Local man's steamboat story to air on TV next month
Staff Writer | November 18, 2020 1:00 AM
SANDPOINT — When Madison Finlay first visited Sandpoint in the 1930s, he told his family, the lakes were full of steamboats.
“He said there were like 100 steamboats on this lake carrying groceries, lumber, mail, you know, people, around the lake,” said his daughter Maria Finlay Larson. “And then he came back in the ‘50s, and there was just a handful. And then he came back in the ‘60s and they were all gone.”
Many of the roles steamboats once filled were taken over by trains and cars said Forrest Burger, a producer at Idaho Public Television’s Outdoor Idaho series.
Burger, whose special on Madison’s story will air Dec. 6 as part of Idaho Public Television’s Idaho Experience series, became acquainted with the story years ago after Larson was interviewed for “Pend Oreille Country,” an episode of the Outdoor Idaho series that aired in 2019.
“About a year later they called me and one of the gals got in touch with me and said, ‘didn't you have an idea for a story?’” Larson said. “By this time she was about ready to retire, but she passed it off [to Burger.]”
Even though the steamboats on Lake Pend Orielle had disappeared, they had entranced Madison, his daughter said. He had already bought land in the Sandpoint area, and in 1964 began building his own steamboat while still residing in Redlands, California.
“Madison was kind of a sailboat guy in California,” Burger said. “But [he] kind of got enamored by steamboats.”
The family moved to Sandpoint, and for the next several decades, the steamboat was Finlay’s project, Larson said.
“[It was] the main focus of my father's last 50 — the last 50 years of his life was building this boat,” she said. “It's called the Sunnyside Queen. Because his place was out on Sunnyside.”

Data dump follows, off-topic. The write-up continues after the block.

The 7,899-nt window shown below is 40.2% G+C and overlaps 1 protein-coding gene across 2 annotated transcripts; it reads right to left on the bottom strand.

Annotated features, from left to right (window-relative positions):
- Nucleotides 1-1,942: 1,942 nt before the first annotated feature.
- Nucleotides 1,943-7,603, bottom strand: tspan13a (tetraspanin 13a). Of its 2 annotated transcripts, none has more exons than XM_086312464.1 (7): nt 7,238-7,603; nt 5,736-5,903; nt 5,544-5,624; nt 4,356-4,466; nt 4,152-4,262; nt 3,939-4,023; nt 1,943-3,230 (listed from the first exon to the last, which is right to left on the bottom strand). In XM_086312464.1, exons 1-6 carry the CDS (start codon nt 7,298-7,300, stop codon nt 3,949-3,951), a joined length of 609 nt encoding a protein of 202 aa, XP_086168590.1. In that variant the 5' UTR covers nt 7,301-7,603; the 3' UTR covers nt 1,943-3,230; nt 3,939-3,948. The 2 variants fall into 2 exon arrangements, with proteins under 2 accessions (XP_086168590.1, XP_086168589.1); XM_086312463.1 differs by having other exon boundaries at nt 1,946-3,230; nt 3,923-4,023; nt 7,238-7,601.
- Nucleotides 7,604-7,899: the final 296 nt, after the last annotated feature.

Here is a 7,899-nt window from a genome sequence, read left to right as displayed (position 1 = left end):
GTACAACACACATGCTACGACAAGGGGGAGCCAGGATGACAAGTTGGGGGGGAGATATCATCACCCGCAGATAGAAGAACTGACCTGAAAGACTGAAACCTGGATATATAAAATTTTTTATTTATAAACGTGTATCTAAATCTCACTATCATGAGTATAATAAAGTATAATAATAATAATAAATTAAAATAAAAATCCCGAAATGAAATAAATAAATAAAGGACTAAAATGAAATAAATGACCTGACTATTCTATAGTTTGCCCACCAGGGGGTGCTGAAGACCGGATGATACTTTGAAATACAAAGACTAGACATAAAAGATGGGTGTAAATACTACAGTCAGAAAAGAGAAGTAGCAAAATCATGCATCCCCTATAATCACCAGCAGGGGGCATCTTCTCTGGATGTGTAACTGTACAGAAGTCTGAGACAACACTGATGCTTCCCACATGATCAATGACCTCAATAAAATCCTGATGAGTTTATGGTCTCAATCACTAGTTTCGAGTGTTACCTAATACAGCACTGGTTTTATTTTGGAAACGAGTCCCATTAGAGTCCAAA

The 35-foot-long, 7-ton steamboat was her father’s “epitaph,” she said. Her father — welder, machinist, and mechanic — was humble, she said, but his family knew how much work went into it.
“The last time he took it out was Aug. 5 of 2006, and he died in April of 2007, so it was his last voyage on it,” she said. “He just he worked on that just, you know, every summer. All summer long until he till he couldn't anymore.”
After Finlay’s passing, Larson said, the steamboat began to fall into disrepair. That’s when the family met Matt Janssen — a local who just so happened to be a steam engine expert.
“I told them I’d fix the mechanical for a ride on the steamboat,” he said. “I had it runnable in a week.”
When he was 10 years old, Janssen said, he got to visit the SS Jeremiah O'Brien, a steam-powered ship built during World War II. That visit sparked his love of steam engines.
“I knew I wanted to work on something like that,” he said. “I guess I’m doing pretty well.”
Eventually, the family decided the upkeep was too much for them, so they decided to sell the Sunnyside Queen to Janssen — for $1.
“The Sunnyside Queen showed up, and I’ve tried to be a good custodian of it,” he said.
Burger said he’s thankful to have been able to air the story.
“I’m just glad I found a home for it,” he said. “Sometimes you research things and you take video, and it doesn’t work out.”
The episode schedule has not been finalized, Burger said, but the roughly 9-minute program will either air at 7:45 p.m. or 9:15 p.m. on Dec. 6. during the station's annual pledge drive.
Editor's note: This story was amended to correct the spelling of Forrest Burger's last name.